Learning how to make boxes is one of the most fundamental skills are far as learning CSS is concerned. It is one of the best ways of organizing sections on your web pages. Equally important, it is also a perfect way of grouping elements that look related. It is a concept commonly used when placing pictures and text together too.

In the event that you want to separate any content from the rest of a webpage, boxes won’t disappoint. It also plays a risk when you aim to emphasize something. Given how important boxes are, it becomes equally essential to understand how to go about it. That’s why this piece focuses on exactly that. So, without further ado, let’s dive into how to make boxes in CSS. Check it out!

How to Make Boxes around Pictures and Texts in CSS

Follow these steps to enclose your pictures and text in a box.

Step 1: Start by creating a block using HTML

One of the most commonly used blocks is the DIV, especially when enclosing text and pictures. Remember to give your block a class name and ensure it is valid. What determines whether the names are valid? Simply follow these rules, and you won’t have to deal with invalid class names:

  • The first character of a valid class name in CSS can either be any letter between A and Z (both capital and small letters), a hyphen, or underscore
  • Therefore, ensure that you don’t start it with a number because that will automatically make it invalid
  • As for what follows after the letter of choice, underscore or hyphen, the rest of the characters don’t matter and can be any letters, numbers, underscores, or hyphens.
  • However, ensure that a number doesn’t come right after two hyphens because that makes the class name invalid

Here is just a bit of an illustration of the code to use when making a div block

<div class="box">
Write the text that you want to see inside the box. You can also insert the image if it needs to be there.
</div>

Step 2: Add style to the box

After creating the block and inserting what you want inside the box, it is time to style it. First of all, ensure that it has borders. Adding the border is as simple as inserting the following CSS code. Remember to replace the name box with the one you used for your class.

.box {
  border: 1px solid black ;
}

In addition to bordering your box, replace the solid black color with the one you deem fit or serve the occasion the best. When dealing with colors, there are several ways of representing one. The first one is using the color name. It only applies to 16 colors, usually the basic ones defined in CSS. The second one is to use the RGB value that can have 3  or 6 numbers preceded by a hashtag. An excellent example is replacing black with #000 or #000000. You can rest assured that the output will be identical since they mean the same thing.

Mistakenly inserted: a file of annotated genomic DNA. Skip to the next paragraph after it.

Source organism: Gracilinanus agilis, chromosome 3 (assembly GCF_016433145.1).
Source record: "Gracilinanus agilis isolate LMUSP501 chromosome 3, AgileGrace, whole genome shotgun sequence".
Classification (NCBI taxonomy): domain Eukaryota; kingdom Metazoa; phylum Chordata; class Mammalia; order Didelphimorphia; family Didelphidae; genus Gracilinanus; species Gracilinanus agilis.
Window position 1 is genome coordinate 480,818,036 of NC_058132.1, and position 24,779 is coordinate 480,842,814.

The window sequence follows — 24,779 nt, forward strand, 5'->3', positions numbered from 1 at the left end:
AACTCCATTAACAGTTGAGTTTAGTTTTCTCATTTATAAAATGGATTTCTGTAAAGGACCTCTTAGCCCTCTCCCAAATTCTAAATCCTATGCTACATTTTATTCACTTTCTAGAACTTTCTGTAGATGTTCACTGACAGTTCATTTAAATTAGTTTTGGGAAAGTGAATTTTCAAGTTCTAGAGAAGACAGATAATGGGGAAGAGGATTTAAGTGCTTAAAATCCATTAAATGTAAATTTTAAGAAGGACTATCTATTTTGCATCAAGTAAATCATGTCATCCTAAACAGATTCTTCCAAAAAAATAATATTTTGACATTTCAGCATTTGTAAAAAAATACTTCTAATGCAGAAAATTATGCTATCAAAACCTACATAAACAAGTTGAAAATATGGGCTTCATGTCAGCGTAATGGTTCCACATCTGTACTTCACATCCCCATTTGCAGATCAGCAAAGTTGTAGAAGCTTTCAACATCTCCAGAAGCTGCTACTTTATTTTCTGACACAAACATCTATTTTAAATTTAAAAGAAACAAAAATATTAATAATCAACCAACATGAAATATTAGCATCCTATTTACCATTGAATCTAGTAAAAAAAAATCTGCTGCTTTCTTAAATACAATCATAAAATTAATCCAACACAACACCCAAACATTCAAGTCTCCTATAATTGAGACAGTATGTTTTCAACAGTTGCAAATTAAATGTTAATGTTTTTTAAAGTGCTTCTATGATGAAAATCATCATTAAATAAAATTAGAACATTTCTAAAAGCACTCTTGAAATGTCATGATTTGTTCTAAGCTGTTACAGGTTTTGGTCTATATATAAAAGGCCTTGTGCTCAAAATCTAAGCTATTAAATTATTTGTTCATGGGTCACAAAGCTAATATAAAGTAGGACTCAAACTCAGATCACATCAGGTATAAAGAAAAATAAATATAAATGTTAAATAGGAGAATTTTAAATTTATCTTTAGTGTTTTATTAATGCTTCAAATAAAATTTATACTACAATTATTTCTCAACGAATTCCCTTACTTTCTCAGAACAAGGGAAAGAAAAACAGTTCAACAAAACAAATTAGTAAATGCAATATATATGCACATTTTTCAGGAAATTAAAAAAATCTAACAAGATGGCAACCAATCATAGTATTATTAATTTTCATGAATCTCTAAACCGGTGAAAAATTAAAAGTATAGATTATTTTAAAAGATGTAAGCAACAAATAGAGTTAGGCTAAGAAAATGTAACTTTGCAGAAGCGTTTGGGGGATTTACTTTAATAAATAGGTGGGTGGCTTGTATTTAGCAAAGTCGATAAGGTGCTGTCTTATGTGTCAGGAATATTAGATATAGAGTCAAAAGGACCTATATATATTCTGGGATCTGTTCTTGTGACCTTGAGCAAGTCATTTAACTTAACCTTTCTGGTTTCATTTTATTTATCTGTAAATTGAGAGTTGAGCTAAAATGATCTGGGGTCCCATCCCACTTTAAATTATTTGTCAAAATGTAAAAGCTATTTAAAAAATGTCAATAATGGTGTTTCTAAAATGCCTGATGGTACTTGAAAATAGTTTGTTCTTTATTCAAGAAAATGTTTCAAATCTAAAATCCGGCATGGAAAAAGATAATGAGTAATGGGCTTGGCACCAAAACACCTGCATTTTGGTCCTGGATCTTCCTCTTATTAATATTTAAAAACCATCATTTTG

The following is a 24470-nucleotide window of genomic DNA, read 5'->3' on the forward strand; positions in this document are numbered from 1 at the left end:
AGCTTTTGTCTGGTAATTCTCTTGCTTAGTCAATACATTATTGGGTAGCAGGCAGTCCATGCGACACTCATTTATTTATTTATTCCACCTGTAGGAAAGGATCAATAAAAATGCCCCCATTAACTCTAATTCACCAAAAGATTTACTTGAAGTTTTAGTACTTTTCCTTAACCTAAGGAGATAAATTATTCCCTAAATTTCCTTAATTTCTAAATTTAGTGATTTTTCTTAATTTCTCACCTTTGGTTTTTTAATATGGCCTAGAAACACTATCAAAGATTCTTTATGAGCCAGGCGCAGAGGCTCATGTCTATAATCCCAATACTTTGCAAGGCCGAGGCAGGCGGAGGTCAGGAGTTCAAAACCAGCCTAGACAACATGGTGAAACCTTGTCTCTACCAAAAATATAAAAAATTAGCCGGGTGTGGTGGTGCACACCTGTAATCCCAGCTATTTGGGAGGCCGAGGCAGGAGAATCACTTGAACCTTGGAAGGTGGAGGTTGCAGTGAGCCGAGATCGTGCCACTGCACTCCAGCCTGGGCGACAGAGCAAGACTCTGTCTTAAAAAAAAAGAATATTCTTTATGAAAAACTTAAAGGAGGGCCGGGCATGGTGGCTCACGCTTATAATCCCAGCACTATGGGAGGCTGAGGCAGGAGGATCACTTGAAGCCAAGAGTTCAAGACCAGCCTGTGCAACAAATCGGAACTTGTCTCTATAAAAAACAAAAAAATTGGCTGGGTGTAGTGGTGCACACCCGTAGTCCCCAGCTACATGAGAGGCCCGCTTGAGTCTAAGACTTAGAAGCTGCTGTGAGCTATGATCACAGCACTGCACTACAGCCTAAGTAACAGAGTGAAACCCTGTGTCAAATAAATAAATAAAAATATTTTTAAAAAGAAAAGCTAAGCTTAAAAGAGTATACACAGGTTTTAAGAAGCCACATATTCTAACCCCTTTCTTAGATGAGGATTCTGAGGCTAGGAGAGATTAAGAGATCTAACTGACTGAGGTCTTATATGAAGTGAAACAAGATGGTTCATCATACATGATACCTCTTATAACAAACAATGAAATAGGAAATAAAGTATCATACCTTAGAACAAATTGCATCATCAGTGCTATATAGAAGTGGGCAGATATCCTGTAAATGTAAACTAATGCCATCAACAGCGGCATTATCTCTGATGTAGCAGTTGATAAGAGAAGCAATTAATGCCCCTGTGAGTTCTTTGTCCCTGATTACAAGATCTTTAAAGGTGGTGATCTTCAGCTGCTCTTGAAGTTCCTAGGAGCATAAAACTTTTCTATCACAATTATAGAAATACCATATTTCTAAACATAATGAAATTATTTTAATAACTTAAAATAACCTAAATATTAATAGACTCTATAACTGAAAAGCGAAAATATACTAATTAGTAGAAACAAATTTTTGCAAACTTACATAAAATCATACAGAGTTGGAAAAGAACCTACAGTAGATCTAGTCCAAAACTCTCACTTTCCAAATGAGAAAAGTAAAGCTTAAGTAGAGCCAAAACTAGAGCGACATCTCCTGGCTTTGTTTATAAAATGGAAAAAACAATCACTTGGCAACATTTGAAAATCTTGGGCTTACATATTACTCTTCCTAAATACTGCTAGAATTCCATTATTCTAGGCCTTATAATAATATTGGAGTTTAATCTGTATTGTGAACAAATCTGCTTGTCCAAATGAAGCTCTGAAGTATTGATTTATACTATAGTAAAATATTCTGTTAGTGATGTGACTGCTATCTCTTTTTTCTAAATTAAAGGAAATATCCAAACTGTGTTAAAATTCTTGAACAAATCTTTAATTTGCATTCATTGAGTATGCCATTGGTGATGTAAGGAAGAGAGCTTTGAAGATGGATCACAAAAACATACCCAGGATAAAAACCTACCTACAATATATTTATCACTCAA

1px is the dimension of the border of the class we named box in step 1. The figure you choose determines how thick or thin the border will be.

Besides solid, you are also at liberty to choose other bordering options. If you want a dotted border, replace solid with dotted, which will play the trick. If that’s what you are looking for, this is what your code should look like:

.box {
  border: 1px dotted black ;
}

Other options include dashed and double for borders made of dashes and double-lined borders, respectively. Feel free to set the box’s background color to your liking, especially if you want it to stand out from the rest of the web page’s content. Other commonly used styles include making your box cast a shadow and creating rounded corners, just but to mention a few.

If you want the box to have a 3D effect, use groove, ridge, outset, and inset styles. Keep in mind that not all browsers can display such values.

How to Insert the Code

Once you have the code for the element based on how you prefer the box, border, and background, you will have to ensure that you insert the code correctly, or otherwise, you won’t see the effect. There are several options to do so, including the following.

1. When Only One Page is Affected

If that’s the case, insert the code in the head section just before its closing tag. You will have the enclose the CSS code with the opening and closing tags of a style section. It is how your code should look like:

<style type="text/css">
.box {
  border: 1px solid black ;
}
</style>
</head>

2. When Several Pages are Affected

Two options will give you the desired output. One of them uses the above code on every page to apply the style. However, it can be tiring, especially if the number of pages is huge. Equally important, if you change any detail of the style, you will have to change every page. That, again, becomes time-consuming.

That’s where the second option comes in. It gives you the power to control the style of various pages from a single point. This method requires you to write the style of all the pages on a single style sheet. After that, add the link to this file in every file you want the style to be applied to. The style file has the .css extension, which programmers usually define as external style sheets. It has no HTML tags and only contains CSS rules.

If you save your external style sheet as box.css, this is the code that will make the changes to reflect on the web pages.

<link rel="stylesheet" type="text/css" href="boxes.css">

Ensure that it is within the head segment. To ensure that you get the replacement right, insert it write before the closing tag, </head>.